August 20th, 2014

Email Etiquette Tips

by Jacqueline Whitmore

Daimler employees can head to the beach this summer without worrying about checking emails, sparing their partners and children the frustration of work-related matters intruding on the family vacation.

The Stuttgart-based car and truck maker said about 100,000 German employees can now choose to have all their incoming emails automatically deleted when they are on holiday so they do not return to a bulging in-box.

The sender is notified by the “Mail on Holiday” assistant that the email has not been received and is invited to contact a nominated substitute instead. Employees can therefore return from their summer vacation to an empty inbox.

“Our employees should relax on holiday and not read work-related emails,” said Wilfried Porth, board member for human resources. “With ‘Mail on Holiday’ they start back after the holidays with a clean desk. There is no traffic jam in their inbox. That is an emotional relief.”

Reading work emails on holiday is a divisive issue. For some, an out-of-office reply is seen as a tool of the work-shy. For others, a regular digital-detox is considered essential to good mental health.

Personally, I’m in favor of the “digital detox” idea and I hope more companies jump on the bandwagon. It’s important for two reasons:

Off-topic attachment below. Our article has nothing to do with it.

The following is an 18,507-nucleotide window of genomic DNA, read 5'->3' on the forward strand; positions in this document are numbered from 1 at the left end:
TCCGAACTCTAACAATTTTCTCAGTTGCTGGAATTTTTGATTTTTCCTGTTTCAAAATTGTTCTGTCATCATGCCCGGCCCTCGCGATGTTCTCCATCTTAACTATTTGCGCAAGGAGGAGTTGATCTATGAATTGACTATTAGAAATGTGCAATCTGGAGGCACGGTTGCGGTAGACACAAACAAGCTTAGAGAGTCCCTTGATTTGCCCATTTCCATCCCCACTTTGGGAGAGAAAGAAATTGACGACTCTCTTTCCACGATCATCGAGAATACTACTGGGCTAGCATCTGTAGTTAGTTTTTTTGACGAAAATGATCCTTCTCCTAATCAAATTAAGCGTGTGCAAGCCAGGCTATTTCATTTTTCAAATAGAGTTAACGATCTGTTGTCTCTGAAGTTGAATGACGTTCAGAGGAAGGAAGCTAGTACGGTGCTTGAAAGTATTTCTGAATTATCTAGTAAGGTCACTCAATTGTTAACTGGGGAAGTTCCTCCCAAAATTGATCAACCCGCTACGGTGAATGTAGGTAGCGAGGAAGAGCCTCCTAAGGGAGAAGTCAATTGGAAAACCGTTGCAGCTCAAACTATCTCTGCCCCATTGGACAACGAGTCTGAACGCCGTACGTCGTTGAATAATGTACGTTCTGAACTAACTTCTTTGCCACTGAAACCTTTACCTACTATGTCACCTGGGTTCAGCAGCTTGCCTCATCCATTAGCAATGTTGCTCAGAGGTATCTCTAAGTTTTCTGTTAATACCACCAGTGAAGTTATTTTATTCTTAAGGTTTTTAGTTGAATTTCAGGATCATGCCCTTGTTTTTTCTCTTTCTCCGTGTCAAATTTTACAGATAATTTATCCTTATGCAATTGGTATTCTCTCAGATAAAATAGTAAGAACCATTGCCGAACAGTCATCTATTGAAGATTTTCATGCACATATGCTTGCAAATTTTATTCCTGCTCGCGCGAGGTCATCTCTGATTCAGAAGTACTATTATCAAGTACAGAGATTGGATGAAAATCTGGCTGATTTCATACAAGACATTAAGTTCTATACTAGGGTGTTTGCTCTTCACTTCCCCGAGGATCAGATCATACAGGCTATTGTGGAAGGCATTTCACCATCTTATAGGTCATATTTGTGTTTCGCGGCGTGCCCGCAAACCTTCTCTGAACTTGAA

• It makes for happier employees so there’s less burnout.
  • Employees can go on holiday or take a break without having to worry that they might get reprimanded for not doing their job. This alleviates a tremendous amount of stress.

Here are my top 7 email etiquette tips to observe when when going away on vacation.

  1. Set up an “Out of the Office” auto-reply. If you won’t be accessible during your holiday, make sure your clients and customers can contact someone who can help in your absence.
  2. Limit your email time. Try not to check your email more than 2x a day when you’re on holiday. Otherwise you won’t have a vacation at all.
  3. Don’t check email first thing in the morning. If you do, it sets the tone for your day and may ruin your holiday plans.
  4. Change your voicemail. Your voicemail message should reflect when you will be out of the office. Also leave the name of someone who can help in your absence.
  5. Talk to your supervisor. Before you head out of town, discuss your vacation plans with your supervisor so you are both clear on what is expected and what your plans are.
  6. Just say no. If you’re going somewhere where you might not have Internet access, or going on your honeymoon, for example, it’s fine to say you’re not going to be available. This way, the company can plan on coverage while you’re away.
  7. Don’t feel guilty. If you do decide not to check your email while you’re on holiday, don’t feel guilty. You’re supposed to be on vacation and disconnected, after all. It’s not a vacation if you end up working all day.

I was recently interviewed by Richard Quest of CNN’s Quest Means Business about this topic. Click on this link to watch the video.

Do you check your email while you’re on vacation? Are you in favor of a “No Work, No Email” policy? Please leave your comments below.

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